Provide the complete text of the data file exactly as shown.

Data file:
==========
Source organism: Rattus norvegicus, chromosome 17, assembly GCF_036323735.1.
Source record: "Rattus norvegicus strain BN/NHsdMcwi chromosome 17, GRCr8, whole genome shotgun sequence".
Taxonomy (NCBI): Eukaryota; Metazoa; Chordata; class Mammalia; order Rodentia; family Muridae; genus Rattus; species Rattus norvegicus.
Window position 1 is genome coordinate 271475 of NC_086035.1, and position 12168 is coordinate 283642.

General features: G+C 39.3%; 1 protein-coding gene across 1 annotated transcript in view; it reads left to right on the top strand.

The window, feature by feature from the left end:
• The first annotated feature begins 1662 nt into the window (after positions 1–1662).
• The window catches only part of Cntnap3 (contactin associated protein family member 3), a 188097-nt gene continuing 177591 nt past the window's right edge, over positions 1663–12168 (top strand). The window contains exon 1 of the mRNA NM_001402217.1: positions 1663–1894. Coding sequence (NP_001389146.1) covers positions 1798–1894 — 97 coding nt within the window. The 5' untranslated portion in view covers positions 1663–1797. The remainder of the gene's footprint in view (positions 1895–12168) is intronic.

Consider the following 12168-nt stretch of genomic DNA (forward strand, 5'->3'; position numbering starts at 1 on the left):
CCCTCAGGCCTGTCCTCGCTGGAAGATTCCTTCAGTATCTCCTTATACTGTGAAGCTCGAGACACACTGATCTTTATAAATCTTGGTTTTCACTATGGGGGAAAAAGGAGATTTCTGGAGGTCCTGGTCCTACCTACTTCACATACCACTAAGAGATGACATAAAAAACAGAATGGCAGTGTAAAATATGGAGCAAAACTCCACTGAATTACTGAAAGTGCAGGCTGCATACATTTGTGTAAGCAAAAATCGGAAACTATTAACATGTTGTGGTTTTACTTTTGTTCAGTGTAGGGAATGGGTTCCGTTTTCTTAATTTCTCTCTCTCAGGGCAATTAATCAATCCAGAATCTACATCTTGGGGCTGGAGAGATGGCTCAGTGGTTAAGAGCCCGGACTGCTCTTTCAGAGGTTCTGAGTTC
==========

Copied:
Source organism: Rattus norvegicus, chromosome 17, assembly GCF_036323735.1.
Source record: "Rattus norvegicus strain BN/NHsdMcwi chromosome 17, GRCr8, whole genome shotgun sequence".
Taxonomy (NCBI): Eukaryota; Metazoa; Chordata; class Mammalia; order Rodentia; family Muridae; genus Rattus; species Rattus norvegicus.
Window position 1 is genome coordinate 271475 of NC_086035.1, and position 12168 is coordinate 283642.

General features: G+C 39.3%; 1 protein-coding gene across 1 annotated transcript in view; it reads left to right on the top strand.

The window, feature by feature from the left end:
• The first annotated feature begins 1662 nt into the window (after positions 1–1662).
• The window catches only part of Cntnap3 (contactin associated protein family member 3), a 188097-nt gene continuing 177591 nt past the window's right edge, over positions 1663–12168 (top strand). The window contains exon 1 of the mRNA NM_001402217.1: positions 1663–1894. Coding sequence (NP_001389146.1) covers positions 1798–1894 — 97 coding nt within the window. The 5' untranslated portion in view covers positions 1663–1797. The remainder of the gene's footprint in view (positions 1895–12168) is intronic.

Consider the following 12168-nt stretch of genomic DNA (forward strand, 5'->3'; position numbering starts at 1 on the left):
CCCTCAGGCCTGTCCTCGCTGGAAGATTCCTTCAGTATCTCCTTATACTGTGAAGCTCGAGACACACTGATCTTTATAAATCTTGGTTTTCACTATGGGGGAAAAAGGAGATTTCTGGAGGTCCTGGTCCTACCTACTTCACATACCACTAAGAGATGACATAAAAAACAGAATGGCAGTGTAAAATATGGAGCAAAACTCCACTGAATTACTGAAAGTGCAGGCTGCATACATTTGTGTAAGCAAAAATCGGAAACTATTAACATGTTGTGGTTTTACTTTTGTTCAGTGTAGGGAATGGGTTCCGTTTTCTTAATTTCTCTCTCTCAGGGCAATTAATCAATCCAGAATCTACATCTTGGGGCTGGAGAGATGGCTCAGTGGTTAAGAGCCCGGACTGCTCTTTCAGAGGTTCTGAGTTC